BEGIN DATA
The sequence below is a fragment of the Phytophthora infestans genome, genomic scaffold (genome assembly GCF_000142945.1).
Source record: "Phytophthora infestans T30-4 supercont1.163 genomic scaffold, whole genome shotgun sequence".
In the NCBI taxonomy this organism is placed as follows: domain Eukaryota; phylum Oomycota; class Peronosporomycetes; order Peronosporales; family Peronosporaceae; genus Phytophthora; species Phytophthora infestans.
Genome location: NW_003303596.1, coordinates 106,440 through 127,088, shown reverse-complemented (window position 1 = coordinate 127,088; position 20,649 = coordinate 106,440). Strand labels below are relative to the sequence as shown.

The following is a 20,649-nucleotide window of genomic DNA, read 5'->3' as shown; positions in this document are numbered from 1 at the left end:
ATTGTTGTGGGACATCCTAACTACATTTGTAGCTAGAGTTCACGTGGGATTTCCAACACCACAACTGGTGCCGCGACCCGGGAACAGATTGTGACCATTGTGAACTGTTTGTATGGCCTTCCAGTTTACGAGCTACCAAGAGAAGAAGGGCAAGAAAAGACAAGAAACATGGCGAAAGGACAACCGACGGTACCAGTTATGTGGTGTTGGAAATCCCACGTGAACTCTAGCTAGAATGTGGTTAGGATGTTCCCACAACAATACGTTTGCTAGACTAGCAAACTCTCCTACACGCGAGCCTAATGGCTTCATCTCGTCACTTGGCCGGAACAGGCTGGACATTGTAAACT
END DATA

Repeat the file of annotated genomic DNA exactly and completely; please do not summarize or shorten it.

The sequence below is a fragment of the Phytophthora infestans genome, genomic scaffold (genome assembly GCF_000142945.1).
Source record: "Phytophthora infestans T30-4 supercont1.163 genomic scaffold, whole genome shotgun sequence".
In the NCBI taxonomy this organism is placed as follows: domain Eukaryota; phylum Oomycota; class Peronosporomycetes; order Peronosporales; family Peronosporaceae; genus Phytophthora; species Phytophthora infestans.
Genome location: NW_003303596.1, coordinates 106,440 through 127,088, shown reverse-complemented (window position 1 = coordinate 127,088; position 20,649 = coordinate 106,440). Strand labels below are relative to the sequence as shown.

The following is a 20,649-nucleotide window of genomic DNA, read 5'->3' as shown; positions in this document are numbered from 1 at the left end:
ATTGTTGTGGGACATCCTAACTACATTTGTAGCTAGAGTTCACGTGGGATTTCCAACACCACAACTGGTGCCGCGACCCGGGAACAGATTGTGACCATTGTGAACTGTTTGTATGGCCTTCCAGTTTACGAGCTACCAAGAGAAGAAGGGCAAGAAAAGACAAGAAACATGGCGAAAGGACAACCGACGGTACCAGTTATGTGGTGTTGGAAATCCCACGTGAACTCTAGCTAGAATGTGGTTAGGATGTTCCCACAACAATACGTTTGCTAGACTAGCAAACTCTCCTACACGCGAGCCTAATGGCTTCATCTCGTCACTTGGCCGGAACAGGCTGGACATTGTAAACT